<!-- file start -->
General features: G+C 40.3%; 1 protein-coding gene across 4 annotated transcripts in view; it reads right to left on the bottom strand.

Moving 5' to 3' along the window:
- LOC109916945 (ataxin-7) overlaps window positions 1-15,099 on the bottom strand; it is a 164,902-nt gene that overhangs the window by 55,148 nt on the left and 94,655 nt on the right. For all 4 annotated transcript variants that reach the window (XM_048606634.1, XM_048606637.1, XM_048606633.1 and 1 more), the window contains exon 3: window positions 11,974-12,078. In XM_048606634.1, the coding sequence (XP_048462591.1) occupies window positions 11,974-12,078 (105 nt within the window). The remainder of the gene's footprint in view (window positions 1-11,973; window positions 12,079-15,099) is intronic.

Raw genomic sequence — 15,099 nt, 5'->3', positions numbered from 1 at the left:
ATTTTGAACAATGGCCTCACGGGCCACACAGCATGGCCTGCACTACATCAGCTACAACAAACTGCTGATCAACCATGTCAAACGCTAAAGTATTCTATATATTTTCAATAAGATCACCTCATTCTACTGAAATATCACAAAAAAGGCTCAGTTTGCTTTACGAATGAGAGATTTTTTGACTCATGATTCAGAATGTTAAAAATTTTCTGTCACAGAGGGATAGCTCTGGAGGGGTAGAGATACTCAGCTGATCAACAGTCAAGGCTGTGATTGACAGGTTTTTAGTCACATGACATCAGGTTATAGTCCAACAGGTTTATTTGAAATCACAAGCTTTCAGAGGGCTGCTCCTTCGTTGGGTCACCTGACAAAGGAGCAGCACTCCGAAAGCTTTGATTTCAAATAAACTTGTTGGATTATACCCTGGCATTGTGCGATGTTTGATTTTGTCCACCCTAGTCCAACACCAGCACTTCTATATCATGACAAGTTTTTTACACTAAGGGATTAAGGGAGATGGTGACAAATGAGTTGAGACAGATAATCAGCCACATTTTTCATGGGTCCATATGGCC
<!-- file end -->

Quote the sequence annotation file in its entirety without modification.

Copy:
General features: G+C 40.3%; 1 protein-coding gene across 4 annotated transcripts in view; it reads right to left on the bottom strand.

Moving 5' to 3' along the window:
- LOC109916945 (ataxin-7) overlaps window positions 1-15,099 on the bottom strand; it is a 164,902-nt gene that overhangs the window by 55,148 nt on the left and 94,655 nt on the right. For all 4 annotated transcript variants that reach the window (XM_048606634.1, XM_048606637.1, XM_048606633.1 and 1 more), the window contains exon 3: window positions 11,974-12,078. In XM_048606634.1, the coding sequence (XP_048462591.1) occupies window positions 11,974-12,078 (105 nt within the window). The remainder of the gene's footprint in view (window positions 1-11,973; window positions 12,079-15,099) is intronic.

Raw genomic sequence — 15,099 nt, 5'->3', positions numbered from 1 at the left:
ATTTTGAACAATGGCCTCACGGGCCACACAGCATGGCCTGCACTACATCAGCTACAACAAACTGCTGATCAACCATGTCAAACGCTAAAGTATTCTATATATTTTCAATAAGATCACCTCATTCTACTGAAATATCACAAAAAAGGCTCAGTTTGCTTTACGAATGAGAGATTTTTTGACTCATGATTCAGAATGTTAAAAATTTTCTGTCACAGAGGGATAGCTCTGGAGGGGTAGAGATACTCAGCTGATCAACAGTCAAGGCTGTGATTGACAGGTTTTTAGTCACATGACATCAGGTTATAGTCCAACAGGTTTATTTGAAATCACAAGCTTTCAGAGGGCTGCTCCTTCGTTGGGTCACCTGACAAAGGAGCAGCACTCCGAAAGCTTTGATTTCAAATAAACTTGTTGGATTATACCCTGGCATTGTGCGATGTTTGATTTTGTCCACCCTAGTCCAACACCAGCACTTCTATATCATGACAAGTTTTTTACACTAAGGGATTAAGGGAGATGGTGACAAATGAGTTGAGACAGATAATCAGCCACATTTTTCATGGGTCCATATGGCC